Bones and All Review – A Feast for the Soul

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The nature of humanity is to hide one’s true self from the world. It’s an inclination that has to be unlearned; to embrace what’s deep in your heart is to find salvation. What do you do then if your truth is eating other human beings? Bones and All, the latest from director Luca Guadagnino (Call Me By Your Name), poses that very peculiar question. Like Guadagnino, who’s dabbled in everything from romance to witchcraft horror, Bones and All defies easy categorization. It’s a swooning love story, a gory psychological chiller, and a refreshingly honest family drama all fighting for control. Eventually, all of its parts work together in beautiful concert, spawning a perfectly imperfect slice of cinema irresistible in its raw emotion.  


Bones and All starts as your typical coming-of-age flick. High schooler Maren Yearly (Taylor Russell) struggles under her overprotective father (André Holland), who locks her in her room every day after school. One night, she rebels, sneaking out the window over to a friend’s sleepover. It seems like she’s finally learning to love herself until… she bites her friend’s finger off. Amidst the wails of her friends, and with the assistance of her father, she flees her hometown, left to fend on her own in the heart of America. At a convenience store, she meets Lee (Timothée Chalamet), a fellow “eater”, who helps her embark on a cross-country trip to discover her roots as they begin to fall deeply in love. 

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Taylor Russell as Maren and Timothée Chalamet as Lee in ‘Bones and All.’

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Based on the novel of the same name by Camille DeAngelis, Bones and All knows its dealing with taboo subject matter. A cannibal romance draws enough of a line in the sand to immediately turn off a good swath of the audience. Furthermore, the gory sequences of our lead couple tearing into flesh teeth-first out of a primal inclination will clear out the rest. Yet, just as lurid and harsh are the intimate close-ups of Maren and Lee, in anguish over finding their place in the world. Under the naturalistic eye of cinematographer Arseni Khachaturan’s purposefully shaky camerawork, the denial of one’s own nature stings as sharp as the indulgence, which in turn causes shame with its own distinct sting. 


Nevertheless, it’s between those moments where, aided by Trent Reznor and Atticus Ross’s dreamy guitar-based score, Bones and All takes on a fairy tale quality, letting these two broken individuals complete each other.Taylor Russell and Timothée Chalamet conjure up a divine chemistry for the ages. Russell plays someone outwardly broken by the inner strength/hunger she feels cursed by, while Chalamet conveys the facade of a confident young man while his insecurity about his condition eats him up from each other. Together, they are each other’s comfort. Screenwriter David Kajganich instills his screenplay with a deep humanism missing from the extrapolation of his (otherwise excellent) Suspiria screenplay from 2018.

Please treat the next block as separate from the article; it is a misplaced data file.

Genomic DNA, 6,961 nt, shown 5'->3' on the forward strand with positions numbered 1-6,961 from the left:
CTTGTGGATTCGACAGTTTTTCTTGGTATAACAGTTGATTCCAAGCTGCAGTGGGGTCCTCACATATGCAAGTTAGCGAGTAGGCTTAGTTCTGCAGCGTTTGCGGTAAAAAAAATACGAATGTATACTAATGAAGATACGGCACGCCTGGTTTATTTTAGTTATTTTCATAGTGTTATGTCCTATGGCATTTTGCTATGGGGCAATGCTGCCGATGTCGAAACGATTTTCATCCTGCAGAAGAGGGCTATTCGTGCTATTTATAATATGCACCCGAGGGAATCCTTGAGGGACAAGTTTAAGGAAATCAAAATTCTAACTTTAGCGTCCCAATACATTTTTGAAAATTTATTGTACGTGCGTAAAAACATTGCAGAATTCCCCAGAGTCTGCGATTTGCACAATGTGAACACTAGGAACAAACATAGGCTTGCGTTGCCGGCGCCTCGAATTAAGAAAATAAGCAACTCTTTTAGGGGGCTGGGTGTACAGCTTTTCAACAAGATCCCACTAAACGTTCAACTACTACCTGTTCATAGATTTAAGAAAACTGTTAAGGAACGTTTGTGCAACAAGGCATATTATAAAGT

Bones & All Review - FandomWire
Timothée Chalamet as Lee in ‘Bones and All’

It’s catnip for actors playing a variety of outsiders; elder eater Sully (Mark Rylance) succumbing to his loneliness more than his hunger is the obvious highlight, turning what could’ve been a cartoony Stephen King villain into a pitiful pit of despair. Another major highlight is a scene-stealing Michael Stuhlbarg and David Gordon Green portrayal of two eaters who have fully succumbed to a life of gleeful sadism. And then there are the folks that are affected by Maren and Lee’s lifestyles; a murder’s row of talent from the aforementioned André Holland to Jessica Harper trying to make sense of their affliction. One thing remains the same: no one ever tries to accept them on their own terms. It’s all about fixing them.

Bones and All invites its audience to look at Maren and Lee and to accept them for who they are. To empathize with them as human beings, with wants, desires, and every feeling in between. Doing so is fully releasing yourself, getting lost in the magic of the human spirit and believing, if even for a moment, that connection can blossom in the most unlikely of places. It may not always last, but it has its own unique beauty. Luca Guadagnino dares you to understand the outsider. If you can unburden yourself from the cannibalistic nature of this tale, you’ll find yourself freed by its tenderness and honesty. Moreover, you’ll find yourself in the grasp of the most rewarding cinematic experiences of the year.



Bones and All receives its wide release November 23rd.

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Written by James Preston Poole

Articles Published: 71291

James Preston Poole spreads his love for movies, particularly genre film, everywhere that will have him. Acting as a Senior Critic for Full Circle Cinema, he's written for publications including DiscussingFilm, Fangoria, and Talk Film Society, as well as being one of the hosts of the independently hosted CineSkeptics podcast. He believes in loving what you love in media no matter how silly you look!

Instagram: @jamesprestonpoole